Virtually nothing seems to be known concerning this well, and I have come across no accounts of any uses of the well. It appears in none of the records of ancient or historic monuments, and was missed by Francis Jones in his 1950s survey of Welsh wells. The sole reference appears in Baring Gould and Fisher’s “Lives of the British Saints” in which, at the turn of the twentieth century, they note that:
There is a Ffynnon Sadwrn in a neglected condition, in the parish of Llandudno, situated near Little Orme’s Head. A lane there takes its name from it.
All this is a little curious since Ffynnon Sadwrn appears, with its name, on all the Ordnance Survey maps back to at least 1889, something that many now more well known wells can’t claim.
An account from 1880, reproduced by the Great Orme Exploration Society, notes in passing that:
There is a good spring of water near Bodafon called “Ffynnon Sadwrn”, Saturn’s Well.
Apparently the flow from the spring has been much stronger in the past; John Roberts noted in 1909 that the spring was almost extinct due to excavations and the laying of drains in its immediate area..He notes that the well was located in a spot where no other well is to be found, the next being a good mile away, and that the old inhabitants who lived in the vicinity made good use of the well when it was active. The water was good and it never ran dry. Prior to its closing the water was considered the best water for miles around for brewing beer and it was in great demand for this purpose.
Baring Gould and Fisher identify two Sadwrns. One lived at Henllan near |Denbigh, the church there is dedicated to him, although a well carrying his name at Henllan has now been filled in. This Sadwrn appears in legends of St Winefride and her journey to Gwytherin.
A second Sadwrn lived for at least a part of his life on Anglesey. The parish of Llansadwrn there is his foundation, and where he is supposed to have been buried. There is a carved figure in Beaumaris, believed to have been removed from Penmon Priory at its dissolution, thought to represent Sadwrn. He is portrayed as a knight, in a suit of armour, with a sword by his side, a shield on one arm and a pilgrim’s staff in the other. This Sadwrn is referred to as Sadwrn Farchog, the knight, and some legends link him with stories of King Arthur.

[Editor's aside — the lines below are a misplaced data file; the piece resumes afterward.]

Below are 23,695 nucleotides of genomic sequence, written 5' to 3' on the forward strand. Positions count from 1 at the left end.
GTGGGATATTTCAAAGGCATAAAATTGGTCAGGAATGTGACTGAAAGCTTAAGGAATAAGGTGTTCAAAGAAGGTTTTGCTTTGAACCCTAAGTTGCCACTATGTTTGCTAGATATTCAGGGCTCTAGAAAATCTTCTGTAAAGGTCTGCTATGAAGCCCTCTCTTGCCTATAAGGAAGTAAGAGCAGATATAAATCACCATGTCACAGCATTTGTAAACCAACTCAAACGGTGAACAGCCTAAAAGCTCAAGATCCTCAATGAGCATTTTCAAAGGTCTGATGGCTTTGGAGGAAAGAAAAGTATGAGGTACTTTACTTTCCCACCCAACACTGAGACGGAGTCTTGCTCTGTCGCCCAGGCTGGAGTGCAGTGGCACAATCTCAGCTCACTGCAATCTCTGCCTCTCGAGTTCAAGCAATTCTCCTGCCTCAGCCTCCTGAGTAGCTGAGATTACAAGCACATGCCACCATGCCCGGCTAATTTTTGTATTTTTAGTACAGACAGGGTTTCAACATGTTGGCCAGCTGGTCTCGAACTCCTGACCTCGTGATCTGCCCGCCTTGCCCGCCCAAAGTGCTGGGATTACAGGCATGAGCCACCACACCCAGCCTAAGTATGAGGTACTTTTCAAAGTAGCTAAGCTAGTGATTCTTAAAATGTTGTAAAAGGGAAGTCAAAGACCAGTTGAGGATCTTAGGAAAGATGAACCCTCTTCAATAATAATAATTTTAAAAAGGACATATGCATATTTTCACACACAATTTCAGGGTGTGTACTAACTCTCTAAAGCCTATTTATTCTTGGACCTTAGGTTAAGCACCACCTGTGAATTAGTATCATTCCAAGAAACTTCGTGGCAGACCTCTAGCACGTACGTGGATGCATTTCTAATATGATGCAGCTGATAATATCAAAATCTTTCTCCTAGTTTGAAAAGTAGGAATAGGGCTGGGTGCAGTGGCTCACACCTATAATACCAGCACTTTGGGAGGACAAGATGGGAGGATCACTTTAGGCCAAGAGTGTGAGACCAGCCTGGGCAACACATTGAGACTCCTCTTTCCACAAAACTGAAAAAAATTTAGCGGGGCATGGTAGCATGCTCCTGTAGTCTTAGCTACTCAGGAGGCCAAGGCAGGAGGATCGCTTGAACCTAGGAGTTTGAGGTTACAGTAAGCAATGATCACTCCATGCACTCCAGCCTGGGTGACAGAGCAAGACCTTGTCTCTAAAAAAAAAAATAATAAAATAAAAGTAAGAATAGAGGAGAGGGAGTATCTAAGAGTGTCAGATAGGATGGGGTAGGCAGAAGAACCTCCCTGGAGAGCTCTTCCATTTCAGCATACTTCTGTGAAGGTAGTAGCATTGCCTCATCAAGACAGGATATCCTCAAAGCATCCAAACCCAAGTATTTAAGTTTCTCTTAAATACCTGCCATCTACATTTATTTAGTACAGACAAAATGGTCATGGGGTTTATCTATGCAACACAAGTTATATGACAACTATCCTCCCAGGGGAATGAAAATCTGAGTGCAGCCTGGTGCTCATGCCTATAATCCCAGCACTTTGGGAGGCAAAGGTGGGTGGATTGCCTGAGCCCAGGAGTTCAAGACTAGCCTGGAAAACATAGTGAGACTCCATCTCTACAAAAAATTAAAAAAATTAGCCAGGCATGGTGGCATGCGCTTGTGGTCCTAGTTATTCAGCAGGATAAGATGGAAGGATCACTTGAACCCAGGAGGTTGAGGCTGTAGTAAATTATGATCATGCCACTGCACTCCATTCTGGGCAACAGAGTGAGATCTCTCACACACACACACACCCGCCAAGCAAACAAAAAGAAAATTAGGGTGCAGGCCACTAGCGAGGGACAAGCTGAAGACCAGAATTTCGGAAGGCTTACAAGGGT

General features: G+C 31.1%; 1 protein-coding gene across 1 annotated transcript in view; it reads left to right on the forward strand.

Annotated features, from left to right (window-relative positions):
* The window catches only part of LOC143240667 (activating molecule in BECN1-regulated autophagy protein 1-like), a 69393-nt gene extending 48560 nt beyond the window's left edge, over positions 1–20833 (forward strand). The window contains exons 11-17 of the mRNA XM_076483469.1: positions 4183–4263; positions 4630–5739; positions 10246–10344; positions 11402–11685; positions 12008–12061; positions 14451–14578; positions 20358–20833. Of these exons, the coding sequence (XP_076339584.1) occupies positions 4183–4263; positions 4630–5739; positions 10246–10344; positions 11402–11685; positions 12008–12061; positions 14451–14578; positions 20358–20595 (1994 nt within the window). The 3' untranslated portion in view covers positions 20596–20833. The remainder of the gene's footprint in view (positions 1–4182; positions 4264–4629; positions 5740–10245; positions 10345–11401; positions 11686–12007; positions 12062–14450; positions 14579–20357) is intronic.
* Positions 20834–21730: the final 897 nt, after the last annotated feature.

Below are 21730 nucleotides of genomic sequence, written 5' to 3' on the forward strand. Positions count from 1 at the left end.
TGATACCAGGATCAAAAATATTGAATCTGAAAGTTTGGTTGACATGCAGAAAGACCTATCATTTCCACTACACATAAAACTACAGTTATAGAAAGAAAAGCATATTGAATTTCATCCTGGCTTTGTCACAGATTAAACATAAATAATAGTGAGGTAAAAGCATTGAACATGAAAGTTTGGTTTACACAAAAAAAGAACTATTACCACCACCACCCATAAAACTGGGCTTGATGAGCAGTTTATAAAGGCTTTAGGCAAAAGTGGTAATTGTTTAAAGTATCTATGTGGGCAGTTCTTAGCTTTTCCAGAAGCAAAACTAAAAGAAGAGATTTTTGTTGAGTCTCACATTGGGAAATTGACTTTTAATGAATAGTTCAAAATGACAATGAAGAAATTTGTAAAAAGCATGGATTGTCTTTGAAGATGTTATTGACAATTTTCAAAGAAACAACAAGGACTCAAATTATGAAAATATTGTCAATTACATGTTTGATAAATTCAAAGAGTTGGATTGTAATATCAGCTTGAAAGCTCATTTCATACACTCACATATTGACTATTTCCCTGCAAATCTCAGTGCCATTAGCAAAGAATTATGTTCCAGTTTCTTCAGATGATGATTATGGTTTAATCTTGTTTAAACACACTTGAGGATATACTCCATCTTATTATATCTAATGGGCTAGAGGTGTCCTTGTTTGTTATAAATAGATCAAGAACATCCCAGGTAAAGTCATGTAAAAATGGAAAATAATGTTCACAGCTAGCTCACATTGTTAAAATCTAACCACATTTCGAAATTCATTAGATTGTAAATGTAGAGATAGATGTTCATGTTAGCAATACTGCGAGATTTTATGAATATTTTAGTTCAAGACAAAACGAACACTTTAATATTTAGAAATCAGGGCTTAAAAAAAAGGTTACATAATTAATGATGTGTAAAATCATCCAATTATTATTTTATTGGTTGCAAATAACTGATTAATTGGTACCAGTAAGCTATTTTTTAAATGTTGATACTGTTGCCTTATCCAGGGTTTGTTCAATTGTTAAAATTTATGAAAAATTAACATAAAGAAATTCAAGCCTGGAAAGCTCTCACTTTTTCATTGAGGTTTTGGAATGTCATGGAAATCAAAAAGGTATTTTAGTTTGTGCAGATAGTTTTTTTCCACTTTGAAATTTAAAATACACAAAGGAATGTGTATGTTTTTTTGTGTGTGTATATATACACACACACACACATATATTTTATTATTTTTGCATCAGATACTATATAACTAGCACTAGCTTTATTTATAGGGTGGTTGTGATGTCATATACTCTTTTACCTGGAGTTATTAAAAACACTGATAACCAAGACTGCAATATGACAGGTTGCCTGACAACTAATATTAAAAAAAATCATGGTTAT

Baring Gould and Fisher distance this Sadwrn from the one at Henllan solely on the basis of the association with Winefride. If we discount this story as later invention, then there is no longer a need to define two Sadwrns, in fact they share the same festival of November 29th. This they have in common with Saturninus, the martyr bishop of Toulouse, suggesting a further scope for confusion. It soon becomes clear that there is no clear identity of the origin of Sadwrn or the reason for a well carrying his dedication here in Llandudno.
The well, formerly standing out in open fields, has now been incorporated within the landscaping of the housing estate and appears well maintained. Stone steps lead down to it from the roadside, and cotoneaster has been planted around and over it. The well chamber itself, built into the earth bank, is semi circular, stone around the outside but lined with brick, with a stone roof, giving the appearance of twentieth century reconstruction. There is still water within the well basin, but it no longer represents a strong spring today. A name board identifying the well usually stands beside it, but this was missing on our visit.
Roberts, John (1909) Llandudno As It Was. The Llandudno Advertiser and List of Visitors (13th November 1909)
Thanks are due to Gareth Pritchard for his articles Ddoe and Heddiw in Y Pentan in 2012 for drawing to my attention details on this well.